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Proposed changes to Hunting Act a 'significant improvement' for farmers and hunts

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Defra has proposed changes to the Hunting Act that would allow farmers in England and Wales to use more than two dogs to stalk animals for pest control, in line with the laws in Scotland.
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MPs could vote on proposed changes to the Hunting Act next week
MPs could vote on proposed changes to the Hunting Act next week

Proposed changes to the Hunting Act would represent a significant improvement for many farmers and hunts, according to the Countryside Alliance.

 

Defra Secretary Liz Truss has confirmed she has proposed ‘a small number of technical amendments’ to the Act to align the laws in England and Wales with that in Scotland.

 

The Government is using a Statutory Instrument (SI) to change the law. MPs, which are likely to be fairly evenly split on the issue, will be asked to vote on the proposed changes following a debate in the Commons next Wednesday. The proposed changes will also have to be debated in the House of Lords before becoming law.

 

The amendments would enable farmers and gamekeepers to ‘make a judgement, based on the terrain and other circumstances, to use more than two dogs to flush out and stalk wild animals for effective and humane shooting’, Defra said.

 

This would part of the existing exemption in the Act that allows for pest control.

 

Defra said this would be important in upland areas where the current limit of using two dogs across large and often wooded areas is not regarded as effective or practical for pest control purposes.

 

There is no limit on the number of dogs that can be used to flush out or stalk an animal in this way in Scotland.

 

Defra stressed the Hunting Act would remain in place and will still prohibit the pursuit and killing of a wild animal by dogs.

 

The current restriction that only a single dog can be used below ground in stalking or flushing out animals will remain in place.

Pest control

Mrs Truss said: “We are making these technical amendments to the pest control measures within the Hunting Act to more closely align the legislation with Scotland.”

 

Countryside Alliance executive chairman Barney White-Spunner said the amendments would represent a ‘significant improvement’, removing the ‘arbitrary’ two dog limit in exempt hunting making it legal to flush and shoot foxes using packs of hounds.

 

“If the amendments are passed it would therefore be legal to manage foxes and some other wild mammals using packs of hounds. The requirement to take reasonable steps to shoot will, however, remain as it is,” he said.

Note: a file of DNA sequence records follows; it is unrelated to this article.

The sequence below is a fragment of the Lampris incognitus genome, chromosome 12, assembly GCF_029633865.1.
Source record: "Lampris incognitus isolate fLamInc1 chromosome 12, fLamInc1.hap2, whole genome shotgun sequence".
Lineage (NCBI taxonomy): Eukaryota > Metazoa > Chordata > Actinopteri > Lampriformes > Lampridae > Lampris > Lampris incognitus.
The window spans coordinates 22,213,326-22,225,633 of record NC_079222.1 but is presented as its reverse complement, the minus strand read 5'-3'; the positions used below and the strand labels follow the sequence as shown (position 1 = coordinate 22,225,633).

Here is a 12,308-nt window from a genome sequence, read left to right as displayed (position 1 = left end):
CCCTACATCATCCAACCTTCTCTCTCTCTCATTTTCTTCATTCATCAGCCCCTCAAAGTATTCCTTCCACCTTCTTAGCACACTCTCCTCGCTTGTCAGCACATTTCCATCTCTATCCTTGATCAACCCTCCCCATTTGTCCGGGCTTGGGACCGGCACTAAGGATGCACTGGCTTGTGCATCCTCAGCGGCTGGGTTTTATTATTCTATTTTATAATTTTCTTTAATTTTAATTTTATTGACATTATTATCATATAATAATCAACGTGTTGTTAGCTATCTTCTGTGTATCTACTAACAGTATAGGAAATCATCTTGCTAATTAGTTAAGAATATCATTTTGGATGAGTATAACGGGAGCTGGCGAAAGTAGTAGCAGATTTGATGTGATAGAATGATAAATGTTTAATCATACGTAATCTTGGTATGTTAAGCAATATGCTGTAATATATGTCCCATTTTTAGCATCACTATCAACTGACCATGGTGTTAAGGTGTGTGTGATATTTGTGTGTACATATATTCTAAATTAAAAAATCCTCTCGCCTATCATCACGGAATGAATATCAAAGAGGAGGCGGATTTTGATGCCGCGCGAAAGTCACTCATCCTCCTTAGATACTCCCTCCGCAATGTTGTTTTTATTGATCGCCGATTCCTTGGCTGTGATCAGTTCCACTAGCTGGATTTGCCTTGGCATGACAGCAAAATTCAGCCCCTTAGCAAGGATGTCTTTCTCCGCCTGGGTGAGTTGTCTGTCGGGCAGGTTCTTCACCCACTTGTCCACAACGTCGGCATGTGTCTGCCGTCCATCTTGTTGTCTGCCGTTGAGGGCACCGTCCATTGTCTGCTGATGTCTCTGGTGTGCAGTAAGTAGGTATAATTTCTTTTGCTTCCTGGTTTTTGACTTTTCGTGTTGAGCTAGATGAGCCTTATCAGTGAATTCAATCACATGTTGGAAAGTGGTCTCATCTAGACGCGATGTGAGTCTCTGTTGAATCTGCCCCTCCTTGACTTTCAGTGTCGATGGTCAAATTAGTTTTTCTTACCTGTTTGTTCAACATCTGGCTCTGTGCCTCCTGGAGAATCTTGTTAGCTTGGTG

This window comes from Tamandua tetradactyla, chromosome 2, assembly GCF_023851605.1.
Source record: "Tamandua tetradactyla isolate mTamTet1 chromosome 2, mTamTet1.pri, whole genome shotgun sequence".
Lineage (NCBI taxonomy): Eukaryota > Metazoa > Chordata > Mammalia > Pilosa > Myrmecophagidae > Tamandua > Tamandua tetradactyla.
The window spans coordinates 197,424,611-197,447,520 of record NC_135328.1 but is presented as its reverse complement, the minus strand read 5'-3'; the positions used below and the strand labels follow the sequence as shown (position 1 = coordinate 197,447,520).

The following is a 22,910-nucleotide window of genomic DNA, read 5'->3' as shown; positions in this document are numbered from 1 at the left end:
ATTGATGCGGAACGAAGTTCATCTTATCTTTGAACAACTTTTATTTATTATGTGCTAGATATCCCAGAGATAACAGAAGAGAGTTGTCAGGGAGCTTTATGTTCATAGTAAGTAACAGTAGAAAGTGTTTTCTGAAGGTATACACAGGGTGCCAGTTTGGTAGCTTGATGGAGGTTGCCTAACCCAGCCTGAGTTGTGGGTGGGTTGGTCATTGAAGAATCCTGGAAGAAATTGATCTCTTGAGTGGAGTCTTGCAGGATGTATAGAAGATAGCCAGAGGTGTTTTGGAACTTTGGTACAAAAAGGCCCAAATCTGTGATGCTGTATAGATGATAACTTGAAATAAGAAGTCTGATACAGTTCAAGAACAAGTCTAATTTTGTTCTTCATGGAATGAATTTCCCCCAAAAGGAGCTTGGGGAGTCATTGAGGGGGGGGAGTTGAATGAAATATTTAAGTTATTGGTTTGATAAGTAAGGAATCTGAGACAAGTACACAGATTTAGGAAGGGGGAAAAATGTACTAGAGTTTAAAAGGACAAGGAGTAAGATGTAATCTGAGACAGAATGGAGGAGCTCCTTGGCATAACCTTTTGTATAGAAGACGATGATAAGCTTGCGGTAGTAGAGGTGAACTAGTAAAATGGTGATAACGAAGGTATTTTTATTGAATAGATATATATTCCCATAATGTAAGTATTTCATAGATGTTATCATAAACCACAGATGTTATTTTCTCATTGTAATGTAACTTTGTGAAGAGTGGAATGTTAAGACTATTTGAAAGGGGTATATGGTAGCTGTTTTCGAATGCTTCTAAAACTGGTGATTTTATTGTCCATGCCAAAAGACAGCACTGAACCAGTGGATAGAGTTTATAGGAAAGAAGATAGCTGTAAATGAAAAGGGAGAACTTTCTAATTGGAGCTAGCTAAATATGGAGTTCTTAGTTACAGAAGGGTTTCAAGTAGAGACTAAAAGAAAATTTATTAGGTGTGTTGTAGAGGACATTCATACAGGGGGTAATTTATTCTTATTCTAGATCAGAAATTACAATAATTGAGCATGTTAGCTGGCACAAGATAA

“We still believe that the Hunting Act needs to be scrapped, but in the circumstances these amendments meet the immediate needs of the rural community.

 

“The amendments are logical and evidence-based, and would ensure that farmers are able to decide how to manage the fox population in the most effective and humane manner.”

 

He urged hunt supporters to contact their MP to make their views known ahead of next week’s vote.

 

CLA President Henry Robinson said: “The Hunting Act is a bad piece of legislation that doesn’t work as a means of protecting animal welfare or as a set of practical rules for those that hunt to follow.

 

“Reform is long overdue and we believe that proposals brought forward by Government are a strong step forward. We will be urging MPs to support the legislation when it is debated on Wednesday.”

 

hunting

Debate 

Speaking at Prime Minister's Questions on Wednesday, David Cameron said he would give MPs the chance to 'debate an issue and then have a vote'.

 

The Conservative's manifesto included a pledge to allow a free vote on repealing the hunting ban.

 

The ban came into force in 2005 under the last Labour government, following huge protests from hunting fraternity, the including the Countryside March.

 

The use of the SI to try and bring about change is inevitably proving controversial.

 

Angela Eagle, the shadow leader of the House of Commons, accused the government of trying to deliberately wreck the Hunting Act, relaxing the legislation 'by the back door'. She suggested the change was being driven by pro-hunting groups. 

 

“Can you tell us why MPs were being inundated by emails from pro-hunting groups who clearly knew about the timing of this vote before the government had even announced it to parliament?

 

“Why won’t you allow more than 90 minutes for the debate and can you now confirm that it is indeed the government’s intention to wreck the Hunting Act using this back-door device because they don’t have the majority to repeal the Act itself or the guts to try?” she asked in the Commons. 

 

Chris Grayling, the leader of the House, refuted the suggestion, insisting the proposal was a response to the legitimate concerns and representations of upland farmers about pest control.

 

“Since when has a statutory instrumentation in this House been a back-door device? And a 90-minute debate for a statutory instrument is the normal length for a debate on a statutory instrument before the House.”

 

 

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